being far less certain than presumed by the bulls and would note that, even were
they right, evidence from this is not likely to be conclusive until oil prices
stabilize on an annual basis - i.e. not until a year from now unless prices
start to fall.
Looking at the final aspect of potential organic improvement to the situation,
basically an endogenous improvement in credit markets, we are also unconvinced.
With treasury yields around 4%, even elevated spreads struggle to offer nominal
returns near any levels that feel compelling enough to attract untarnished
capital given headline inflation. Meanwhile, as described above, capital
positions, if anything, appear to be worsening given increased doubts about the
availability of capital.
Indeed, we would be far from surprised to see the situation for credit markets
deteriorate rapidly. Credit spreads, generally being below March levels, look to
be a risky position given the deteriorating economic outlook. While the threat
that rebuilding capital through equity-raises becomes more difficult which
suggests that management’s willingness to expand their gross loan-books will be
very limited (and could turn negative).
Finally, one has to take on board the point that the asset most obviously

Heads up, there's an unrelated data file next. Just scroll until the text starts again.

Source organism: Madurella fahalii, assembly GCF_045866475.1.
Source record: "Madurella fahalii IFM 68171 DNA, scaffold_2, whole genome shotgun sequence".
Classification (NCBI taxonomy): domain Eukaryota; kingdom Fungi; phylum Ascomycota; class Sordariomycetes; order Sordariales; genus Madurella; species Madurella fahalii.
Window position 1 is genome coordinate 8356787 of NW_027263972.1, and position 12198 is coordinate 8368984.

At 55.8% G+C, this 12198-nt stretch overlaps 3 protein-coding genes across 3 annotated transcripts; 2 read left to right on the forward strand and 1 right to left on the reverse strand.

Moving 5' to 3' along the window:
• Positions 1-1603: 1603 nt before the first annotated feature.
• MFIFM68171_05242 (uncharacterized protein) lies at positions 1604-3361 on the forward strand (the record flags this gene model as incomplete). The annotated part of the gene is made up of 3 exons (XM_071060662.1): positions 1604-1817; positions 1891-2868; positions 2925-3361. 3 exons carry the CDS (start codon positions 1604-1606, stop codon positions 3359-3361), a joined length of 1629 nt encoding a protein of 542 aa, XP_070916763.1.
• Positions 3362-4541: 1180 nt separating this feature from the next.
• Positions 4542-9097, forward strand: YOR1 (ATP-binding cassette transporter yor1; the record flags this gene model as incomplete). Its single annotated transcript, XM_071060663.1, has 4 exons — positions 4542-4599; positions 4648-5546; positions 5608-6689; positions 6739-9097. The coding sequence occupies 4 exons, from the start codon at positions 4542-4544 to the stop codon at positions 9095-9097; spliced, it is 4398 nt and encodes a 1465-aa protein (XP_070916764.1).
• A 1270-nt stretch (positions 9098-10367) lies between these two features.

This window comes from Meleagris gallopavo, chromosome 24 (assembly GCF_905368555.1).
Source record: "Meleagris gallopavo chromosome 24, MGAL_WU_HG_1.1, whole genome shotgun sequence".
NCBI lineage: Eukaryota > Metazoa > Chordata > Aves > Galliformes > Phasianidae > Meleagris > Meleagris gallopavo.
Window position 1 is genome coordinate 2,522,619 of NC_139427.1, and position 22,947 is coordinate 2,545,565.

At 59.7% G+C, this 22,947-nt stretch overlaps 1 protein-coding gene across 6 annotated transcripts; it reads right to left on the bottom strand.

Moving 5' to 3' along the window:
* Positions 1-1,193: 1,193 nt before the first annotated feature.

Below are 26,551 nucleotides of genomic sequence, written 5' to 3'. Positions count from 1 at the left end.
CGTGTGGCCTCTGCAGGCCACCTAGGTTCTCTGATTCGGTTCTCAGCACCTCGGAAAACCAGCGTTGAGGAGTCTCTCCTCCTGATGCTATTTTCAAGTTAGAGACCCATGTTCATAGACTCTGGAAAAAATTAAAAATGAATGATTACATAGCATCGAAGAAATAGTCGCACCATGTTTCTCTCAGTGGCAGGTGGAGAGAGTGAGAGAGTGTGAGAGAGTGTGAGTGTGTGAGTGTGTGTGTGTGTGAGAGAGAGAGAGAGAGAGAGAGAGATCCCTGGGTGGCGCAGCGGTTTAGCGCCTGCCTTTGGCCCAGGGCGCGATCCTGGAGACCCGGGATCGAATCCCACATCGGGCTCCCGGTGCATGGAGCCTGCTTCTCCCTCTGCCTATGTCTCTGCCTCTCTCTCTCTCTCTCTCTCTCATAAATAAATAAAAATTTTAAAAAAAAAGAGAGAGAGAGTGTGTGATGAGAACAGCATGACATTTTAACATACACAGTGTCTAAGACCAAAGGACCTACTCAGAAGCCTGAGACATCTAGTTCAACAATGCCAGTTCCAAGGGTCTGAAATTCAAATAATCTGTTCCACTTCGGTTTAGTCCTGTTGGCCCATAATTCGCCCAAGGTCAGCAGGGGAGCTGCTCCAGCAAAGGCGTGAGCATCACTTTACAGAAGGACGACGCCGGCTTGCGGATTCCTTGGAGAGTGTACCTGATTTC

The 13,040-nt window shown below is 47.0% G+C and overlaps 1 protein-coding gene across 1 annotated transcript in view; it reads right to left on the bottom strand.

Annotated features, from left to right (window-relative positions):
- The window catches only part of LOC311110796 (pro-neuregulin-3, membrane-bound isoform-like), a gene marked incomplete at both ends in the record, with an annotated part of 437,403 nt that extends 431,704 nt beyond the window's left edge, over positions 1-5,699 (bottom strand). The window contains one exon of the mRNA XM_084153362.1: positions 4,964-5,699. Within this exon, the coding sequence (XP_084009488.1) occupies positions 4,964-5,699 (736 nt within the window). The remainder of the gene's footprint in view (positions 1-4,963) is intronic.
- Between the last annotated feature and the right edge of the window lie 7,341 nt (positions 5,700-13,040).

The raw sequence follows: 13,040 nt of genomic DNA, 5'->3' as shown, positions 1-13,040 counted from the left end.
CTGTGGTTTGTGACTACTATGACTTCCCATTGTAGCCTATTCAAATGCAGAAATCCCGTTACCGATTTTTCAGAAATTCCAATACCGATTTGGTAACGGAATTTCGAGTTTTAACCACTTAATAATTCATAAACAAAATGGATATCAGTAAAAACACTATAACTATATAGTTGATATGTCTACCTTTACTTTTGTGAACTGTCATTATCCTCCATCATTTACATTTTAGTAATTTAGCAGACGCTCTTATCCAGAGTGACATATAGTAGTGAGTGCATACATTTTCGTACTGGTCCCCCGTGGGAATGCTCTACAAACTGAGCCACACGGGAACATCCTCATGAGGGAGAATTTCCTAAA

riskily mispriced by ‘speculators’, if interpreted as non-natural owners, is the
US bond yield (and consequently fixed income instruments in general) given the
reserve holdings of exporters. One can quite easily imagine a situation in which
such ‘speculation’ is reversed as oil importing creditors seek either to buy oil
or improve their buying power through revaluation of currencies. Meanwhile, the
oil-exporting creditors are also faced with a dilemma of whether their currency
linkage with the US dollar is as appropriate given the relative strength of
their economic prospects and those of the US.
So, in aggregate, we are doubtful that anything material will occur quickly
enough to solve the market’s current concerns organically. The question then
moves to whether policy-makers shift of focus towards oil prices can in any way
change the situation. Instinctively one has to be a bit sceptical: it is not as
though previous policy was framed to higher oil prices rather than support the
housing market while if there were an obvious way out one suspects the people
involved would probably have considered it by now.
The key point here is that the “economy can’t heal itself; we should feel that
policy makers will try to fix it and generally that’s not good news.
Effectively the options open are threefold in type, obviously each has multiple
nuances - not least as to whether implemented through monetary or fiscal policy.
One could aim to restrict overall growth in an attempt to stabilize commodity
prices, ignore commodity prices as not being inflationary in the long-term (see
argument above) and stimulate the rest of the economy or find specific policies
designed to influence the oil market.”
Lansdowne shares our reservations about the effectiveness of intervention: “We
are left with a view that there is no obvious way out of current difficulties,